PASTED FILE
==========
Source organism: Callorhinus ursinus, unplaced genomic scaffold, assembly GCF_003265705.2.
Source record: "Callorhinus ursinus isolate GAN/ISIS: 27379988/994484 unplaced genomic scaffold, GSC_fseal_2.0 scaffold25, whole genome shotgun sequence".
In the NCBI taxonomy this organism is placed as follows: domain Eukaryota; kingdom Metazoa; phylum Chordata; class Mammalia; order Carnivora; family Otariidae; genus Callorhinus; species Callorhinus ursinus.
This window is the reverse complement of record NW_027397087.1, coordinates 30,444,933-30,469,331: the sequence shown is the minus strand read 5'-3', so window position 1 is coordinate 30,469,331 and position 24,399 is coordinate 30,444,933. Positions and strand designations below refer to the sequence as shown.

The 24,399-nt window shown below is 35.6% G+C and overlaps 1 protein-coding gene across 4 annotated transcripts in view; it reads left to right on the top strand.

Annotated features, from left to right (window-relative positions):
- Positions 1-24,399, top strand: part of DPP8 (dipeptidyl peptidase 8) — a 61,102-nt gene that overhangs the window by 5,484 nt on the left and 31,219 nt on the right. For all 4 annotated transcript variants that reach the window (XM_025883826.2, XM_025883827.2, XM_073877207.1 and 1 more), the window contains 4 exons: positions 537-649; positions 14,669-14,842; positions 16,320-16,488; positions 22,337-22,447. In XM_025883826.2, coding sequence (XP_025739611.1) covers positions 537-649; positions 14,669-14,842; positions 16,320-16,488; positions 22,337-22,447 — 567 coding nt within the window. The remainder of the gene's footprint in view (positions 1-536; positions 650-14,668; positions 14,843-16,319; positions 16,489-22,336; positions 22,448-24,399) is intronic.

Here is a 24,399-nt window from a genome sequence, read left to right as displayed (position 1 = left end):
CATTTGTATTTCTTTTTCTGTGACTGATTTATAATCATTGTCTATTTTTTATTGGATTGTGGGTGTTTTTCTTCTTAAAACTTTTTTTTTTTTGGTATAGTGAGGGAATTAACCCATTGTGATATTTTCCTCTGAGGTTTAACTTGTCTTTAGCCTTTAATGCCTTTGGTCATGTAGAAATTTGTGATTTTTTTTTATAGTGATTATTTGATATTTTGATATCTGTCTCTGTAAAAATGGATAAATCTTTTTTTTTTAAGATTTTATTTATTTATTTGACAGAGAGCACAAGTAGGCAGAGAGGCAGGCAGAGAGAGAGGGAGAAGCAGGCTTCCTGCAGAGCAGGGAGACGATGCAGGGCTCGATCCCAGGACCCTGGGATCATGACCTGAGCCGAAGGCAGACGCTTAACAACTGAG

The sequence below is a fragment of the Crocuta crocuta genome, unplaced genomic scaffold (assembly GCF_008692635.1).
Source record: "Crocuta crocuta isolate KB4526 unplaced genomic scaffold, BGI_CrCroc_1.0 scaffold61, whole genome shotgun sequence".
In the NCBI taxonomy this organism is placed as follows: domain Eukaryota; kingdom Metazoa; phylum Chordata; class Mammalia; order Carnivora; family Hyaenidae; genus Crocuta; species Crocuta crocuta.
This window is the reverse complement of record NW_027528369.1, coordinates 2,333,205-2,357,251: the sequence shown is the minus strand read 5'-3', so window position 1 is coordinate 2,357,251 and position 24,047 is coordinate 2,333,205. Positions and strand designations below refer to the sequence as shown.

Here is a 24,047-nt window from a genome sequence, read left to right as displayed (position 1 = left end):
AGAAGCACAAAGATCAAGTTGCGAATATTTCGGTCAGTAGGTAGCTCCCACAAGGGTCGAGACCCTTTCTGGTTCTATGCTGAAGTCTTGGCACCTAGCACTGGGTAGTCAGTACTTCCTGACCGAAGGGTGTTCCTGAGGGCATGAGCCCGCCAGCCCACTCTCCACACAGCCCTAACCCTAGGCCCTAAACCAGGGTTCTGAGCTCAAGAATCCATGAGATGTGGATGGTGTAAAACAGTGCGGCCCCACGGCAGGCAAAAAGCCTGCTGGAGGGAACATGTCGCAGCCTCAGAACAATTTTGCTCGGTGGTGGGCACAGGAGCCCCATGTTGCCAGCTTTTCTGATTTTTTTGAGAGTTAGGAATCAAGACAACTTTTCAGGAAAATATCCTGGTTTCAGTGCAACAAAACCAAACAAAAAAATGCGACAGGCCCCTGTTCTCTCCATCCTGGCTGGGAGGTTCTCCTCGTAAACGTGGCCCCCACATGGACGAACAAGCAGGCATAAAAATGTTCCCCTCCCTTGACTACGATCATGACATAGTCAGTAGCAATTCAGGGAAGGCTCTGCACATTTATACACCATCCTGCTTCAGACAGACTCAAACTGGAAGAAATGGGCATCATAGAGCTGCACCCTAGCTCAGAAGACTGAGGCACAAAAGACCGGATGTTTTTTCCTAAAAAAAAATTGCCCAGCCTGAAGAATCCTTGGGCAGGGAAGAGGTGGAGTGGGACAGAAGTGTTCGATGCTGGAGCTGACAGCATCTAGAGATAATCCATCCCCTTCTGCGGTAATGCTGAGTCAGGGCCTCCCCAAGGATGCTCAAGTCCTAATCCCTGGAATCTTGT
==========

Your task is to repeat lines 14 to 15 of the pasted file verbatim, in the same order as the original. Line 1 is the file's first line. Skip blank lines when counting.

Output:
Here is a 24,047-nt window from a genome sequence, read left to right as displayed (position 1 = left end):
AGAAGCACAAAGATCAAGTTGCGAATATTTCGGTCAGTAGGTAGCTCCCACAAGGGTCGAGACCCTTTCTGGTTCTATGCTGAAGTCTTGGCACCTAGCACTGGGTAGTCAGTACTTCCTGACCGAAGGGTGTTCCTGAGGGCATGAGCCCGCCAGCCCACTCTCCACACAGCCCTAACCCTAGGCCCTAAACCAGGGTTCTGAGCTCAAGAATCCATGAGATGTGGATGGTGTAAAACAGTGCGGCCCCACGGCAGGCAAAAAGCCTGCTGGAGGGAACATGTCGCAGCCTCAGAACAATTTTGCTCGGTGGTGGGCACAGGAGCCCCATGTTGCCAGCTTTTCTGATTTTTTTGAGAGTTAGGAATCAAGACAACTTTTCAGGAAAATATCCTGGTTTCAGTGCAACAAAACCAAACAAAAAAATGCGACAGGCCCCTGTTCTCTCCATCCTGGCTGGGAGGTTCTCCTCGTAAACGTGGCCCCCACATGGACGAACAAGCAGGCATAAAAATGTTCCCCTCCCTTGACTACGATCATGACATAGTCAGTAGCAATTCAGGGAAGGCTCTGCACATTTATACACCATCCTGCTTCAGACAGACTCAAACTGGAAGAAATGGGCATCATAGAGCTGCACCCTAGCTCAGAAGACTGAGGCACAAAAGACCGGATGTTTTTTCCTAAAAAAAAATTGCCCAGCCTGAAGAATCCTTGGGCAGGGAAGAGGTGGAGTGGGACAGAAGTGTTCGATGCTGGAGCTGACAGCATCTAGAGATAATCCATCCCCTTCTGCGGTAATGCTGAGTCAGGGCCTCCCCAAGGATGCTCAAGTCCTAATCCCTGGAATCTTGT